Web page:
Texas gunman sent Facebook messages that he was ‘going to shoot an elementary school’ minutes before attack

Suspect killed 19 students and two teachers at Robb Elementary School after shooting grandmother

Graeme Massie
Los Angeles
Thursday 26 May 2022 00:09 BST
Abbott says ‘there was no meaningful forewarning’ of mass shooting

The Texas gunman who killed 19 students and two teachers sent Facebook messages he was “going to shoot an elementary school” 15 minutes before his deadly attack.

Suspect Salvador Ramos, 18, also had no previous criminal record or known mental health history before attacking Robb Elementary School in Uvalde, Texas, on Tuesday, according to officials.

Now a 15-year-old girl from Germany has told The New York Times that Ramos had text messaged her just before the shooting, saying “Ima go shoot up a elementary school rn.”

The teenager, who is only referred to as Cece, told the newspaper that she received the message immediately after another one at 11.21am, in which the suspect texted her “I just shot my grandma in her head.”

She said that she met Ramos several weeks ago on the livestreaming app Yubo, and that he videomessaged her from a gun shop earlier in the month where he said he was buying an AR-15 rifle.

Cece says that she did not raise the alarm but when news of the massacre broke got a friend in the US to contact authorities on her behalf.

Earlier, Texas governor Greg Abbott told a Wednesday press conference that Ramos had posted on the social media platform three times in the 30 minutes directly before the attack.

The first was, “I’m going to shoot my grandmother.” The second message was, “I shot my grandmother.” And the third, which took place just before that attack stated, “I’m going to shoot an elementary school.”

Officials pointed out that Ramos did not specify which elementary school he intended to attack in the city of 16,000 people that sits 80 miles west of San Antonio.

Meanwhile, Andy Stone, a spokesman for Facebook’s owner Meta, clarified the governor’s statement, saying that the suspect sent private messages and had never publicly posted any threats.

“The messages Gov. Abbott described were private one-to-one text messages that were discovered after the terrible tragedy occurred. We are closely cooperating with law enforcement in their ongoing investigation,” he stated on Facebook.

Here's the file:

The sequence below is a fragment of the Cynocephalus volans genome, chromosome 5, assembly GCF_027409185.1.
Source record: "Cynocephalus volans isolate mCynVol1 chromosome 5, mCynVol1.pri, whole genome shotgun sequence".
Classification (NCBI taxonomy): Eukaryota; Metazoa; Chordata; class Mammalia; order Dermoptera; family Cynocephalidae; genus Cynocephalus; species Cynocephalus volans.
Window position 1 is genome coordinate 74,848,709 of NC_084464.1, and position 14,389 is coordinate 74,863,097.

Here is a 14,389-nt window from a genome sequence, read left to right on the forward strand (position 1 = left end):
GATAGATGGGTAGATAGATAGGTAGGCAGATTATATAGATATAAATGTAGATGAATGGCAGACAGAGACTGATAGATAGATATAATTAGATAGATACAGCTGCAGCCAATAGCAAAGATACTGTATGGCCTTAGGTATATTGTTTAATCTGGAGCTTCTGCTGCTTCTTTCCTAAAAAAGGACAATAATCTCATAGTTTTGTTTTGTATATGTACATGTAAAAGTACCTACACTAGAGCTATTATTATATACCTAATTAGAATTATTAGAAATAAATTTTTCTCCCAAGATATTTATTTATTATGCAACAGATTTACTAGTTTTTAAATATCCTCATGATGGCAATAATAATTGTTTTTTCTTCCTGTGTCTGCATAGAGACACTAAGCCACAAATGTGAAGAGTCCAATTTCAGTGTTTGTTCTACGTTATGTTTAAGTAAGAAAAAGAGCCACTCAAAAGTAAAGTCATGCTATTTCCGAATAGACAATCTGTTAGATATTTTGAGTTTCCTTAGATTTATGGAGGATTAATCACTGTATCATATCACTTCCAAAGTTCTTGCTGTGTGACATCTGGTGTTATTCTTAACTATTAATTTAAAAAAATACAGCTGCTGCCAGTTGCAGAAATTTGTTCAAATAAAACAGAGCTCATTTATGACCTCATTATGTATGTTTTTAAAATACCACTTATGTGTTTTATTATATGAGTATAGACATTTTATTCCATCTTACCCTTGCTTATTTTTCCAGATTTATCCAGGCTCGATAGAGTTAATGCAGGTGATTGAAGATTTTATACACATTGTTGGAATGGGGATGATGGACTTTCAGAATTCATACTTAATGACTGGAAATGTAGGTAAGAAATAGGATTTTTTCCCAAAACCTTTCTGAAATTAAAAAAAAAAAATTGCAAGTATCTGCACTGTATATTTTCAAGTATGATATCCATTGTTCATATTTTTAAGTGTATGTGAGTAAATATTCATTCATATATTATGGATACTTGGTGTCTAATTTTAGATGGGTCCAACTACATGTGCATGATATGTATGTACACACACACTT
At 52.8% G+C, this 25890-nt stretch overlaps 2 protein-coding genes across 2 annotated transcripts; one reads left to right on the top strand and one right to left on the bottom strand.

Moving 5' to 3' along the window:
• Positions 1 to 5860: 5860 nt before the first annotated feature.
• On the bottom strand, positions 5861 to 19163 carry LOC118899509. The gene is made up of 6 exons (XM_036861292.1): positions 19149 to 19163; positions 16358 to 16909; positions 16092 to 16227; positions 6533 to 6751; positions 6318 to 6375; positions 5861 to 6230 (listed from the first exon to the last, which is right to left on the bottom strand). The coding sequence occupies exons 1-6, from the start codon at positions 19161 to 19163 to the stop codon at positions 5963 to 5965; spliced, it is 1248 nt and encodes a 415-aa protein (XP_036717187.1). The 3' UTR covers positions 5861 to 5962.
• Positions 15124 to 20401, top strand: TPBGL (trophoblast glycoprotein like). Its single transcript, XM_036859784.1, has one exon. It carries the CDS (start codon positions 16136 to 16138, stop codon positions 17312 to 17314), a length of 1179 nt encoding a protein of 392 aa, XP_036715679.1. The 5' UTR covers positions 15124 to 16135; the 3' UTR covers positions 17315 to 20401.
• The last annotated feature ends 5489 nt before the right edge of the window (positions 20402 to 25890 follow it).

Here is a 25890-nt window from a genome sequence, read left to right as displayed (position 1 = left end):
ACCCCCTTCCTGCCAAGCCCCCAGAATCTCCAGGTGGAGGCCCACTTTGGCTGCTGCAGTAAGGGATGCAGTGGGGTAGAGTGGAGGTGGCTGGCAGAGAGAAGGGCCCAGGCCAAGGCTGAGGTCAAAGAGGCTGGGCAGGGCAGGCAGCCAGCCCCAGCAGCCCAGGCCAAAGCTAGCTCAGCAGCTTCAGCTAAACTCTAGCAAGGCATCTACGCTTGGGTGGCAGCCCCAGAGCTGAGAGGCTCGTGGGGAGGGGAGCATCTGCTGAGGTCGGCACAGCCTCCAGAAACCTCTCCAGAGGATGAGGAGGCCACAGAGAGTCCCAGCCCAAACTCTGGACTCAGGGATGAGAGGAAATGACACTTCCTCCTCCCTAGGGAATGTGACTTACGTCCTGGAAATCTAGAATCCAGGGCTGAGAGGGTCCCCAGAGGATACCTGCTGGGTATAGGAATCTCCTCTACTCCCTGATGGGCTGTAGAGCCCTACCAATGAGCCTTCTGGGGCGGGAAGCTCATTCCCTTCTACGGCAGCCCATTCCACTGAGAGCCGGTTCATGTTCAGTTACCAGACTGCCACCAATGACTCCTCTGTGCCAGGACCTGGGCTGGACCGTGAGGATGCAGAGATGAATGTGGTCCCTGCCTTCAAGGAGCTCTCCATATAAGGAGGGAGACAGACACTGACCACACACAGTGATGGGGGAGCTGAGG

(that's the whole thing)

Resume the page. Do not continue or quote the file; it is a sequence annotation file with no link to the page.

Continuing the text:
The shooting is the deadliest since the attack at Sandy Hook Elementary School in Connecticut in 2012, where 20 children and six staff were killed.

It also took place less than two weeks after 10 people were shot and killed at a Buffalo supermarket in a racially-motivated attack.

“Evil swept across Uvalde yesterday. Anyone who shoots his grandmother in the face has to have evil in his heart,” said Mr Abbott.

“But it is far more evil for someone to gun down little kids. It is intolerable and it is unacceptable for us to have in the state anybody who would kill little kids in our schools.”

Police say that Ramos had bought two AR-15 style assault weapons for his 18th birthday from a local store. The ATF says Ramos legally bought two riles on 17 May and 20 May. One of the rifles was left in the suspect’s crashed truck, while the other, a Daniel Defense, was found with him in the school.

He bought 375 rounds of 5.56 ammunition on 18 May.

Ramos’ grandfather Rolando Reyes said the family did not know he had high-powered assault rifles at home.

“I didn’t know he had weapons,” Rolando Reyes told ABC News. “If I’d have known, I would have reported it.”

Authorities have identified two teachers: Eva Mireles, 44, and Irma Garcia, 46, among the dead.

Amerie Jo Garza, Makenna Lee Elrod, Xavier Javier Lopez, Jose Flores, Navaeh Brown, Annabell Guadalupe Rodriguez and Ellie Lugo, all aged 10 are among the children who have also been identified.

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